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dc.contributor.authorBergas-Massó, Elisa
dc.contributor.authorGonçalves Ageitos, María
dc.contributor.authorPérez García-Pando, Carlos
dc.date.accessioned2021-06-04T07:29:02Z
dc.date.available2021-06-04T07:29:02Z
dc.date.issued2021-05
dc.identifier.citationBergas-Massó, E.; Gonçalves Ageitos, M.; Pérez García-Pando, C. Sensitivity of soluble iron deposition to soil mineralogy uncertainty. A: . Barcelona Supercomputing Center, 2021, p. 75-77.
dc.identifier.urihttp://hdl.handle.net/2117/346623
dc.description.abstractMineral dust emitted from arid and semi-arid areas has several effects on the Earth system (e.g., perturbation of the radiative budget, interaction with cloud processes, implications on ocean and land biogeochemical cycles). Mineral dust aerosols are mixtures of different minerals whose relative abundances, particle size distribution, shape, surface topography, and mixing state influence their interaction with the Earth system. However, Earth System Models (ESMs) typically assume that dust aerosols have a globally uniform composition, neglecting the known variations in the sources’ mineralogical composition. This work investigates the sensitivity of a key biogeochemical cycle, the iron (Fe) cycle to uncertainties in the description of soil mineralogy in dust-producing areas. Airborne mineral dust is the primary input of Fe to the open ocean. Fe constitutes a fundamental micro-nutrient for marine biota in its soluble form. It is, in fact, the limiting nutrient in remote regions of the open ocean known as High Nutrient Low-Chlorophyll (HNLC) regions (e.g., the Southern Ocean), where the Fe supply occurs mainly through atmospheric deposition. Ocean productivity relies on the availability of limiting nutrients. Hence, the ocean’s ability to capture atmospheric CO2 in HNLC regions highly depends on the atmospheric deposition of soluble Fe. Fe abundance in soils is usually set to 3.5% [1], and its solubility is considered to be less than 0.1% [2]. However, both observations and modeling studies suggest that the solubility of Fe from dust increases downwind of the sources [3]. A primary mechanism leading to this increase in Fe solubility is acidic (proton-promoted) dissolution. Low pH conditions in aerosol water favor Fe dissolution by weakening Fe-O bonds of Fe oxides in dust [4]. Other physical and chemical mechanisms that enhance Fe solubilization involve photochemical reduction and organic ligand (e.g., Oxalate) processing [5]. Modeling the global dust mineralogical composition presents critical challenges. First, soil mineralogy atlases for dust modeling are derived by extrapolating a sparse set of mineralogical analyses of soil samples that are particularly scarce in dust source regions. Moreover, atlases are based on measurements following the wet sieving technique that tampers the undisturbed parent soil size distribution by breaking coarse particles and replacing them with smaller ones [6]. In this work, we assess the implications of soil mineralogy uncertainties on bio-available Fe delivery to the open ocean by using a state-of-the-art ESM, EC-Earthv3, where a detailed atmospheric Fe cycle and two different data sets that characterize the soil composition over dusty areas have been implemented [7] [8].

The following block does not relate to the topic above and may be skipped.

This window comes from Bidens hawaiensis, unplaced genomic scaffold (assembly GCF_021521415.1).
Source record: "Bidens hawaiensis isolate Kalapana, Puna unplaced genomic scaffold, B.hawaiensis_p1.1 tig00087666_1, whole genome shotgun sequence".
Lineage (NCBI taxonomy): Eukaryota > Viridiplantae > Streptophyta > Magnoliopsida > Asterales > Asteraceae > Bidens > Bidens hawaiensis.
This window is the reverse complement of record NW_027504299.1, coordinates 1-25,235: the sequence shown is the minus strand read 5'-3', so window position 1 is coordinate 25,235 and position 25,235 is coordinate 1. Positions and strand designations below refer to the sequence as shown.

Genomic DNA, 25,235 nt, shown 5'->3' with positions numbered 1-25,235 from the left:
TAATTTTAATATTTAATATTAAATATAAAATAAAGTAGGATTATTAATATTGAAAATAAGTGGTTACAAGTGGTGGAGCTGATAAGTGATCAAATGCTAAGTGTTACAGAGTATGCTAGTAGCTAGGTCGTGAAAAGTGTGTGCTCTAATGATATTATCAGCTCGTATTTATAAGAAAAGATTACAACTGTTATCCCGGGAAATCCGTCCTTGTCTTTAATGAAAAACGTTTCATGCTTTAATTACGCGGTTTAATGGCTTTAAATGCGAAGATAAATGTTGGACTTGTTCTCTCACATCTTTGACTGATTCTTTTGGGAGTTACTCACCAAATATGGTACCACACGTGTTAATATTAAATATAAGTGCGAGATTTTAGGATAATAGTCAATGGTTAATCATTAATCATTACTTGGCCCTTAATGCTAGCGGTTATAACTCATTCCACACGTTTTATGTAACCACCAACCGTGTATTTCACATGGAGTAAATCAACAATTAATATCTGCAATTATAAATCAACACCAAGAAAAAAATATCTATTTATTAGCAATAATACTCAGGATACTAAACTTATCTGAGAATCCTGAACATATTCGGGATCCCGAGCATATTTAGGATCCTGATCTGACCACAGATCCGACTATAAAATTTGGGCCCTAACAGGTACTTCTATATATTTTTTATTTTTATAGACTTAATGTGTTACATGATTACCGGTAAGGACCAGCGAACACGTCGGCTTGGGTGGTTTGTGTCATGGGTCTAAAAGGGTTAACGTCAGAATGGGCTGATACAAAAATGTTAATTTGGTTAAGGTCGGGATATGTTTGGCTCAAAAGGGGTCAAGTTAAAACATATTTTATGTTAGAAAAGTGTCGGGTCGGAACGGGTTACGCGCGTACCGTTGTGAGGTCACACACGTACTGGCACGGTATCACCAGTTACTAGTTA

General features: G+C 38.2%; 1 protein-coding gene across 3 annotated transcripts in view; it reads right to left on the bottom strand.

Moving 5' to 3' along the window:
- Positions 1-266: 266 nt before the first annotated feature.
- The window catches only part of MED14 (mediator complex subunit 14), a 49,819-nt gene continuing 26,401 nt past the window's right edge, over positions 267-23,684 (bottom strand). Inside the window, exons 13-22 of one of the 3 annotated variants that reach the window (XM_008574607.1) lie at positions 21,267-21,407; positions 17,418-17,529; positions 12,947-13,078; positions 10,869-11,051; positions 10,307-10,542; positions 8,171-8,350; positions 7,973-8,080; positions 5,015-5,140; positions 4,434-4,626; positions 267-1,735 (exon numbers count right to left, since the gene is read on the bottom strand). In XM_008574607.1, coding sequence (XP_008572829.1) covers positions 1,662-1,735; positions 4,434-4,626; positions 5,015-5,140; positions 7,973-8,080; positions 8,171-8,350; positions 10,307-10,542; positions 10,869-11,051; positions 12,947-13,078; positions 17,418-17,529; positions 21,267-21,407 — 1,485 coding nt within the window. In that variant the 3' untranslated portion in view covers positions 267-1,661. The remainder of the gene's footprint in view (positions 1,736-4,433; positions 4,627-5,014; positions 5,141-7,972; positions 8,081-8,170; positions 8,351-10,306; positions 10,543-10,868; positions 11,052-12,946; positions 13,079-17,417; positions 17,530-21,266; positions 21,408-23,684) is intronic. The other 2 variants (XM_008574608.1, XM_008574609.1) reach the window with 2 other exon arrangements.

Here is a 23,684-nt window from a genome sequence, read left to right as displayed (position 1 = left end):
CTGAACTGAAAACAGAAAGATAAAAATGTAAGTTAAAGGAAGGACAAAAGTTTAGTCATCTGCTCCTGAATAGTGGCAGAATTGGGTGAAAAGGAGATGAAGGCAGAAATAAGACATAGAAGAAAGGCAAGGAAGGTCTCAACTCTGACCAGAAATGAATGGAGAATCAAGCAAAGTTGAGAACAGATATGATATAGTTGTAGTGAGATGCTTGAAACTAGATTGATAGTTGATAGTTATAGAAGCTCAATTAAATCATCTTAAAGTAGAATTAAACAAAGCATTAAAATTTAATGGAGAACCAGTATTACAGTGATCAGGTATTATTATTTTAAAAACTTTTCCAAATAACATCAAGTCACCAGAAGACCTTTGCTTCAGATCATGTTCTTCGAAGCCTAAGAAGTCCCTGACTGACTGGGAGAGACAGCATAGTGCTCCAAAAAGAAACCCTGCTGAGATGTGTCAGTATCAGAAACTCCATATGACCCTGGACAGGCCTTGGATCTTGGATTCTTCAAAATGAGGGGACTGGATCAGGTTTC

dc.format.extent3 p.
dc.languageen
dc.language.isoeng
dc.publisherBarcelona Supercomputing Center
dc.subjectÀrees temàtiques de la UPC::Informàtica::Arquitectura de computadors
dc.subject.lcshHigh performance computing
dc.subject.otherIron cycle
dc.subject.otherMineralogy
dc.subject.otherClimate
dc.subject.otherDust
dc.titleSensitivity of soluble iron deposition to soil mineralogy uncertainty
dc.typeConference report
dc.subject.lemacCàlcul intensiu (Informàtica)
dc.rights.accessOpen Access
local.citation.startingPage75
local.citation.endingPage77


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